A look at two Colorado electric cooperatives navigating the implications of solar power’s declining costs
Emily Bowie at San Juan Citizens Alliance writes about how the La Plata Electric Association (LPEA) board of directors is discussing the implications of the declining costs of solar energy. Bowie describes how the “board’s touchiest topic is how the declining costs of renewable energy (and rising costs of coal) should impact LPEA’s future.”
Some board directors are concerned about how declining solar power costs could encourage more customers to install their own rooftop solar arrays, and what that might mean for the electric cooperative.
Other board members are more focused on the opportunity for LPEA to take advantage of falling solar power prices, by pursuing its own solar projects. As LPEA director Bob Lynch put it, “I want to be part of a plan that figures out how to use solar to help all our members.”
The town of Breckenridge passed a resolution last week establishing a goal to power the community with 100% renewable electricity by 2035. Breckenridge joins other Colorado towns and cities that are pursuing 100% renewable energy, including Pueblo, Boulder, and Nederland. Aspen achieved its 100% renewable energy goal in 2015, while other towns and cities including Denver and Durango are also considering renewable energy goals.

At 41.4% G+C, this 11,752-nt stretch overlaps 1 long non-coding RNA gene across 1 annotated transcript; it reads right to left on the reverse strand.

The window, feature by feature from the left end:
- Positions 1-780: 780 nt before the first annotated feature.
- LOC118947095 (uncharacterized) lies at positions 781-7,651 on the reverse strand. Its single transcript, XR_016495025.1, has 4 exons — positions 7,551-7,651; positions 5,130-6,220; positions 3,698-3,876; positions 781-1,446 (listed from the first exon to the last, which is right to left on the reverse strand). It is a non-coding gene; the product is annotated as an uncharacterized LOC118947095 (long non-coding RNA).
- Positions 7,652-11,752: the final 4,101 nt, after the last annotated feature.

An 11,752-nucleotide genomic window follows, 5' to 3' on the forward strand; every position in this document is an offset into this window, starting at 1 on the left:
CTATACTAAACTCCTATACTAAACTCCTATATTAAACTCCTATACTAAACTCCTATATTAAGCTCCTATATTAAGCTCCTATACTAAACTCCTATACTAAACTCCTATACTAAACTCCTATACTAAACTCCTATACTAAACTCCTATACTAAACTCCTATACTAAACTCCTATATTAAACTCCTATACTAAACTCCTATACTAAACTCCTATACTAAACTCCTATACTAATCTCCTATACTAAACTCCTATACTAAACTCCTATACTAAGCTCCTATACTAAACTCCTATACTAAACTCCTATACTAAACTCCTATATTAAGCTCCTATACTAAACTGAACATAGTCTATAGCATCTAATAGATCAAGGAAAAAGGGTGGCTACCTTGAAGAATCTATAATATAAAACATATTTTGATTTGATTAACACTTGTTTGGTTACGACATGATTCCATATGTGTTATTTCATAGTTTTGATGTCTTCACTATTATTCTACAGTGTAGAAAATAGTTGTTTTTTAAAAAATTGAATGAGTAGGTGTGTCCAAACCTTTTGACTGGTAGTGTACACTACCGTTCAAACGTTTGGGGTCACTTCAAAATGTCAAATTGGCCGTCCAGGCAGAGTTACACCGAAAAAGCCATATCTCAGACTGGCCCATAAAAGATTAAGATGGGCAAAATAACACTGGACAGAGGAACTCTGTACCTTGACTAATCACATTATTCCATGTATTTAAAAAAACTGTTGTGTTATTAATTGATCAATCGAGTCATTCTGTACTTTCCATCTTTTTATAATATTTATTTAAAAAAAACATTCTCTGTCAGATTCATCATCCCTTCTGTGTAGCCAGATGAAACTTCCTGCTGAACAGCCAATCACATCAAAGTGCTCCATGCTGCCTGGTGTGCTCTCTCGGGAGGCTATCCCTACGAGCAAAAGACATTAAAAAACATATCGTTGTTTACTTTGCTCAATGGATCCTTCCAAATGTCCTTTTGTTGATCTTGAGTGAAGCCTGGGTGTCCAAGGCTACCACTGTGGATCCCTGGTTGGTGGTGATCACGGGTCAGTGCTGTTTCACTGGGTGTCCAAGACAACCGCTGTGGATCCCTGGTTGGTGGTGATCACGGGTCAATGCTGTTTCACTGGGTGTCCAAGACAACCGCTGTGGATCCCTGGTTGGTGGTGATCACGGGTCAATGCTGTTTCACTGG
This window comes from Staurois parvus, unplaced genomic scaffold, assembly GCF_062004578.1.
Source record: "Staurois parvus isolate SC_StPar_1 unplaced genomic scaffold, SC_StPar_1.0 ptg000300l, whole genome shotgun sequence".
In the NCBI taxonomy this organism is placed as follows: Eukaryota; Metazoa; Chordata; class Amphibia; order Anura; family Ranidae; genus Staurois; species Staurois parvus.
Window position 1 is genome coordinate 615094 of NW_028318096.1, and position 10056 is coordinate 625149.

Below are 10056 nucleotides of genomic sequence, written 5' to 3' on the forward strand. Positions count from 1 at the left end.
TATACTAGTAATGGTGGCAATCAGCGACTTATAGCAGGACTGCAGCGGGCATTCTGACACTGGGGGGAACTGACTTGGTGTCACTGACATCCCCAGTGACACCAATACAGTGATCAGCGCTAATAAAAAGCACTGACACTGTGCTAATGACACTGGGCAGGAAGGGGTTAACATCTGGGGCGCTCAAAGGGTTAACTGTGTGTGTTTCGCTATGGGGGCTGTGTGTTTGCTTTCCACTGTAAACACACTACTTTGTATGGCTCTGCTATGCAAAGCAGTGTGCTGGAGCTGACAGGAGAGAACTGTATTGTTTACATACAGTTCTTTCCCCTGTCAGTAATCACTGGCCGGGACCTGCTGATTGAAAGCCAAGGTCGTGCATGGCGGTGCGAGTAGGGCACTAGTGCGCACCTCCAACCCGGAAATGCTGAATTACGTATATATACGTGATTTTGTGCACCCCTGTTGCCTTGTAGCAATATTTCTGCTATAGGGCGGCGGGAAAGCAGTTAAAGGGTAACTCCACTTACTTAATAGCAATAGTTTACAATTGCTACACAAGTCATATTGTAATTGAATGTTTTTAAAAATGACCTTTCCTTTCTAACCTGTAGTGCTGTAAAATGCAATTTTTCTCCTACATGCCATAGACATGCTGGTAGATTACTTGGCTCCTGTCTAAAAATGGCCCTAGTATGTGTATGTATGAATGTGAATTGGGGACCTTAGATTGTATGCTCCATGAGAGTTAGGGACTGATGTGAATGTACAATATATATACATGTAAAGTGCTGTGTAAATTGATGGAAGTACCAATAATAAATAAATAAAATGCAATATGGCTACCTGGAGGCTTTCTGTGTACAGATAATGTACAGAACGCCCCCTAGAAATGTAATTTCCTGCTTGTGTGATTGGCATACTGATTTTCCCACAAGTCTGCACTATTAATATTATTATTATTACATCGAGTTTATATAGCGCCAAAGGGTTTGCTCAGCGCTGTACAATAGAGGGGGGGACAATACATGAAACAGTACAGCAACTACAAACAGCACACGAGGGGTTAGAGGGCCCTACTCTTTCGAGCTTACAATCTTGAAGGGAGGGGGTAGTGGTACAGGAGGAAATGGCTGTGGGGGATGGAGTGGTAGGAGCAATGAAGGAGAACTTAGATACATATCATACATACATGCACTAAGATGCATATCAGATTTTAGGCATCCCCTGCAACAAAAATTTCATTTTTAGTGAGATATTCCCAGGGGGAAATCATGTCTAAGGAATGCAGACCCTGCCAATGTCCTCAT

The responses from the utilities that serve those Colorado towns and cities show that these 100% renewable energy goals are helping push the region toward a cleaner electricity grid, achieving a broader impact than sustainability goals that remain within the boundaries of a municipality. That’s consistent with a new report by global management consulting firm McKinsey & Company, which argues that cities should focus their sustainability efforts on four strategic areas for maximum impact. First among those four strategic areas is using their position as major electricity consumers to help decarbonize the electricity grid:
While cities may believe they have little influence over the grid mix, in fact, they often represent a major portion of any local electric utility’s customers, potentially giving them significant leverage to shape the emissions profile of the electricity consumed within their metropolitan area. Still, capturing this opportunity will not be easy, and cities cannot do it alone. Utilities and regulators must play a central role in ensuring the overall mix of renewables is appropriately balanced at a system level and that critical components such as energy storage are in place to ensure grid reliability. Nevertheless, cities have an essential role to play by setting clear decarbonization goals, aggregating demand for renewables, promoting energy efficiency, and shifting more urban energy consumption to electricity (especially in transportation and heating).
Lowering the emissions intensity of the electricity grid is an especially impactful way that municipalities in the Rocky Mountain region can advance their sustainability goals, because the region’s grid is more dependent on coal, and therefore more carbon intensive, than other parts of the US. But as these Colorado towns and cities seek to accelerate the transition to renewable energy, they face varying challenges in working with the different utilities and electric cooperatives that sell electricity in Colorado. Colorado towns and cities are served by two investor owned utilities, 29 municipal utilities, and 22 rural electric cooperatives, according to the Colorado Energy Office
Let’s look at four Colorado municipalities pursuing renewable energy goals, each with a different electricity provider: Breckenridge, Pueblo, Aspen, and Durango.